Sometime in the last couple of days I was listening to a CBC Radio interview with a gentleman who was talking about blood-cell sized implants that will be used manage personal health issues. He says that these are about 30 years away, when all of my students will be younger than I am now. His contention is that these tools will be so powerful that the first thousand year old is now walking the streets of a town near you. It’s hard to imagine – and fraught with huge social issues that will demand much debate – but so was sending a man to the moon or any number of technology-based advances.
Creating global citizens prepared to work, play and learn in a world ten, twenty or fifty years from now, a world that we can barely imagine, is a huge undertaking. The move to cloud computing will make PC’s – in their present form – obsolete in the next decade. What will this mean? Why do we continue to “teach” computer-based software in our classrooms, somehow confident that it is preparing our students for their future? Why do our teachers feel that by integrating PowerPoint into their teaching they are somehow creating a different breed of young person?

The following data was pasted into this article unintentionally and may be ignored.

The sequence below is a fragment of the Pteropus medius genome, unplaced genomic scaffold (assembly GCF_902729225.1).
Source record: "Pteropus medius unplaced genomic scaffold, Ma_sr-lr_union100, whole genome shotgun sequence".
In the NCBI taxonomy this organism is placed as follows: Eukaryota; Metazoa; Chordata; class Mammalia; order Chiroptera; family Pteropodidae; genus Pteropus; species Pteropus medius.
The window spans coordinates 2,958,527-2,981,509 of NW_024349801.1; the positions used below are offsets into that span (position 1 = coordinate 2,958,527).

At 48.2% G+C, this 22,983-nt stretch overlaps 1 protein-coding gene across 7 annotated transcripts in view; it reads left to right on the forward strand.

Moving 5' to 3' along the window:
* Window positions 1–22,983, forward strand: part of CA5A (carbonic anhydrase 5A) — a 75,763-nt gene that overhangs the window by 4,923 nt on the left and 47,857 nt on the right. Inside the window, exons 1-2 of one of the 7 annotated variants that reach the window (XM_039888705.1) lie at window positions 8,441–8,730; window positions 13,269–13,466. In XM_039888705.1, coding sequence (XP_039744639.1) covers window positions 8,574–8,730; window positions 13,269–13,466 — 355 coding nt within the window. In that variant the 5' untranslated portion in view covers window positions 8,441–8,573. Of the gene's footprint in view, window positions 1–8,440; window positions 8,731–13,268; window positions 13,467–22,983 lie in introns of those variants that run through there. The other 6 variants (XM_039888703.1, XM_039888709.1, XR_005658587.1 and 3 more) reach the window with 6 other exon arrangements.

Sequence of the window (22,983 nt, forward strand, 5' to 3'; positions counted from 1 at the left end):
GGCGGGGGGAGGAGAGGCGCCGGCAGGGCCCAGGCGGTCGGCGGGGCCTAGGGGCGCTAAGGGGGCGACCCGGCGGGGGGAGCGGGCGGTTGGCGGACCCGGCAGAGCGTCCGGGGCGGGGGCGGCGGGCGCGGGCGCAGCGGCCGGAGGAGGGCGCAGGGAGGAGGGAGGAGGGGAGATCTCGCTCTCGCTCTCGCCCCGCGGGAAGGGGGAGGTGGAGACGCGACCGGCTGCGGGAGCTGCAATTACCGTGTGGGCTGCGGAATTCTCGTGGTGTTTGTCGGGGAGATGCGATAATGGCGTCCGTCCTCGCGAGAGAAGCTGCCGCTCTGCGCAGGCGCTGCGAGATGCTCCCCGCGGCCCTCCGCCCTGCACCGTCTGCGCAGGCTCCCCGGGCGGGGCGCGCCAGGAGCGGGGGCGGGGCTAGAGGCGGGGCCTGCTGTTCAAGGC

I still think it comes down to three critical questions when it comes to our children’s learning; what are we doing every day to a) create information artisans who are able to locate, harvest, assess, connect, create and communicate information in a digital, networked form, b) support them in developing and managing their own personal learning networks and c) help them understand and develop their own digital footprint, developing and managing their own personal brand.
On Monday, I’ll be working with language teachers at St. George’s School in Newport, Rhode Island. I’ve been asked to center the conversations around the power of connecting students using web tools – I’ll focus on wikis although there are lots of other tools available – to connect students. Who better to learn about the world from than a fellow young person. Through incorporating a foreign language study, it becomes an even more powerful tool or learning.
I am excited about the possibilities here. Properly designed and managed global projects address all three questions. Our students need more opportunities to work collaboratively with students around the world. While Cisco isn’t the only solution, they do have great commercials. This one captures the essence of students passion for connecting.
If you’re a teacher, are your students connecting, and not just connected?